Follow the reluctant adventures in the life of a Welsh astrophysicist sent around the world for some reason, wherein I photograph potatoes and destroy galaxies in the name of science. And don't forget about my website,

Tuesday, 23 November 2010

Epic Fail 2

There goes another £103. In other news, today saw this blog's 1,003rd page view, so it's not all bad news. Mostly it is though.

Sigh. Having nothing better to do while my code is running, I suppose I should explain further. This time, I was all psyched up and drove merrily along on a lovely sunny day with the nicest examiner anyone could ever hope to meet (well, probably, I haven't met them all - yet). Despite making some right doozies in the lesson immediately beforehand, risk compensation kicked in and all went as well as I could possibly hope for. Even the route was close to ideal, since it has nothing very complicated and I've done it at least 3 times before. The scene was practically Disneyesque in its idyllicness.

So I proceeded happily enough, making the occasional silly but trivial error, until we came to the easiest bit of all - an open stretch of country dual-carriageway. I stress again that I've done this 3 times before. And yet, against all logic and rational thinking, I somehow did not turn enough during a fairly gentle bend. Had I not turned when the examiner reached for the wheel, we'd have ended up in a field.

That makes 3 failures, with 8, 10 and 9 minor faults each, plus one serious. That would be extremely consistent, were it not for the fact that the minor faults are different each time. This can only mean that there is some sort of conservation of driving skill, whereby learning from my mistakes causes me to also learn brand new ones. Bugger.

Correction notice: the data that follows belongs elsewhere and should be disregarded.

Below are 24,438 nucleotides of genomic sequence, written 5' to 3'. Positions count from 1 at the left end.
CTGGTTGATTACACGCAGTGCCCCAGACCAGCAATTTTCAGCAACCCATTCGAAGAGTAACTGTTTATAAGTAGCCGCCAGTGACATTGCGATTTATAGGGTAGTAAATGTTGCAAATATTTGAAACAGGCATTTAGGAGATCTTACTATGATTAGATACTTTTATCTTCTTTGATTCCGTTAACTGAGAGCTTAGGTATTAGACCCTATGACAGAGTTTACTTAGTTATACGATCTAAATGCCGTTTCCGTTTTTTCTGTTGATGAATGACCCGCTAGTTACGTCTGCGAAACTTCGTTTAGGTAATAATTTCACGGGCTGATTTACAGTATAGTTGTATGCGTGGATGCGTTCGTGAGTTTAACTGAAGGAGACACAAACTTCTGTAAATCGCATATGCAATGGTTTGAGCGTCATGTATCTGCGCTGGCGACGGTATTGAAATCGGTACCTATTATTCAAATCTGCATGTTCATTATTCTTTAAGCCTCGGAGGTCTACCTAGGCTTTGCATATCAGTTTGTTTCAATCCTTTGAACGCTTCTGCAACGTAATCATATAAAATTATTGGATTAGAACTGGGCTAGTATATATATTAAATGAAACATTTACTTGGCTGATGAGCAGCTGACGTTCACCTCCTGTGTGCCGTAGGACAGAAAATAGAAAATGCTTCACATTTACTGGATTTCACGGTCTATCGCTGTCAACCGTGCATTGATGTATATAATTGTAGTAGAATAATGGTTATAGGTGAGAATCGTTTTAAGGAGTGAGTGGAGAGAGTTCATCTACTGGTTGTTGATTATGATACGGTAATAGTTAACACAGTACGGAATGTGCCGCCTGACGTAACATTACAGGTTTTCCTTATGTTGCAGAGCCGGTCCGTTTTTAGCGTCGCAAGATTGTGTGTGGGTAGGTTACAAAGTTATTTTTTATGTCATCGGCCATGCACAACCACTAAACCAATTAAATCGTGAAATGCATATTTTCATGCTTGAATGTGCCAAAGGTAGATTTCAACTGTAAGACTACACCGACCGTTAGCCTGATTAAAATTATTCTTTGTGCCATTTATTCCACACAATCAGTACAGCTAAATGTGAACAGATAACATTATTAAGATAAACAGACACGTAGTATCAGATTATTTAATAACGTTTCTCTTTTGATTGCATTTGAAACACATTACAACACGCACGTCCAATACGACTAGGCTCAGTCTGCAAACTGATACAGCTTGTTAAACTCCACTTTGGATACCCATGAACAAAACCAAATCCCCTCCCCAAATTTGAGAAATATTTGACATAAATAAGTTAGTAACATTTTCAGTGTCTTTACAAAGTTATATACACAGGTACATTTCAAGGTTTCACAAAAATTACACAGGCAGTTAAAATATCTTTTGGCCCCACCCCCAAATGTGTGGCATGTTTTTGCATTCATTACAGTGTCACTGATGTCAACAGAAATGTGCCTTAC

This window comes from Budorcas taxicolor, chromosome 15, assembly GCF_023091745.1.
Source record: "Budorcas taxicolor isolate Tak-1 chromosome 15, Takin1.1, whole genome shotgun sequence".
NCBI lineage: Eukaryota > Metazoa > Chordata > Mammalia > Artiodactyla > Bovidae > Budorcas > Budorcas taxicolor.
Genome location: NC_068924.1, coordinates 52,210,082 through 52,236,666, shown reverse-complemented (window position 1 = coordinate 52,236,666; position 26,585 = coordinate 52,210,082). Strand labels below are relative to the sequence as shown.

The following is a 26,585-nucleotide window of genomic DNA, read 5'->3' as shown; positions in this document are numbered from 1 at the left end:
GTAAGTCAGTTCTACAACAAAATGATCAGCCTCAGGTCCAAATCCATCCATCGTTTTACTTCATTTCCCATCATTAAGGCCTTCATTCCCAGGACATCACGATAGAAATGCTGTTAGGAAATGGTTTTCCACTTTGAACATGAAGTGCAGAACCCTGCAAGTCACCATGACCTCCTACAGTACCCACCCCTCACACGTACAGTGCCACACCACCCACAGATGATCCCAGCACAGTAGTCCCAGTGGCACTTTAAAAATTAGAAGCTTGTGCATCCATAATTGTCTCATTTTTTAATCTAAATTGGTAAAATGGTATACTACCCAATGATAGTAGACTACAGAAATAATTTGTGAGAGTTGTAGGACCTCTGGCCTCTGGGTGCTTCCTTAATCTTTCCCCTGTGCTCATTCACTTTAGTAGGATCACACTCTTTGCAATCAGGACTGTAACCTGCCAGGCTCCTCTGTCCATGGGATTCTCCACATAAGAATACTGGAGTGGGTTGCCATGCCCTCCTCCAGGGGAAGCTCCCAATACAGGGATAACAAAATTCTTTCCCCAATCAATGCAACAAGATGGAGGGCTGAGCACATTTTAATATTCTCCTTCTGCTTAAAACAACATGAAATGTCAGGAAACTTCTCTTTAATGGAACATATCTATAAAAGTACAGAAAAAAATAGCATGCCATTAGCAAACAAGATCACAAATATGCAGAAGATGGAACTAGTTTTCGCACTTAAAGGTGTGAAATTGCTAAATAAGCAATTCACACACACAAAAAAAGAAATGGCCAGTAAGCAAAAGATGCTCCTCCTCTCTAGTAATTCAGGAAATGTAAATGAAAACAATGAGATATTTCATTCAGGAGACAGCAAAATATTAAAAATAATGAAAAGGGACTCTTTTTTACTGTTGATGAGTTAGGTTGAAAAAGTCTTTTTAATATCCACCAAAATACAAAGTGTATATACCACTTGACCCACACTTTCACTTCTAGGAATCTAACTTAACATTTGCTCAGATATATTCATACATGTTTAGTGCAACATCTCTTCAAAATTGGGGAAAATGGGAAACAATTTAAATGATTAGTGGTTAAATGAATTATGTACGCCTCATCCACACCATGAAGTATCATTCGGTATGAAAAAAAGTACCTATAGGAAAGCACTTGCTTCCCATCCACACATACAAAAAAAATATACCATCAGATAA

Monday, 22 November 2010

Defending the indefensible

Where did it all go so horribly wrong ? As late as 1930, the world map looked a little like this :

In 2010, it doesn't (of course, no-one today wants a single dominant power enforcing its will upon the world - supposing they were to attack someone without proper cause ?). And that's fine, we've moved on from an era of imperial conquest to national defense. All well and good, but there's a teensy-weensy flaw here : our current defense policy is daft.

For some reason our strategy still seems to be based around power projection, so that we can go and attack whoever we like, wherever we like, whenever we like. Well that's just marvellous, if regime change is your cup of tea. Maybe it's a good thing, maybe it isn't. Still, it's good to know that if any far-off countries decide to invade us, somehow, we shall be well-placed to stage a counter-invasion of our own.

Except, of course, that we won't. For starters we won't have an aircraft carrier for about 6 years, so we'd best hope that whoever feels our wrath isn't so well-equipped as to have anything as sophisticated as an air force. Or firearms (unless you want to launch an invasion without air support, for the lols...).

It's not all bad though. Because in 6 years time we'll have not 1, but 2 - count, 'em, TWO - shiny new aircraft carriers. With such overwhelming force at our disposal, we shall surely not even need to equip them with such vulgar decorations as actual aircraft. Which we won't for two more years after that. Presumably, should anyone be opportune enough to attack us in the interval, we can resort to good old-fashioned ramming tactics. It worked in Speed 2 with an ocean liner, so aircraft carriers must be even better.

Of course, the current theatre of war is a rather landlocked country, so maybe we won't need an aircraft carrier for a while. Not much use for the navy in attacking cave-dwelling terrorists. With this is mind, our wonderful leaders have decided to continue building no less than 6 additional nuclear submarines. A huge expense in the current economic climate (£1.3 billion a piece), but it's worth it. A nuclear sub lurking in the Thames will certainly prevent terrorists from bombing any more London buses. Especially given how incredibly advanced they are, being so sophisticated that the first one has already run aground in UK waters.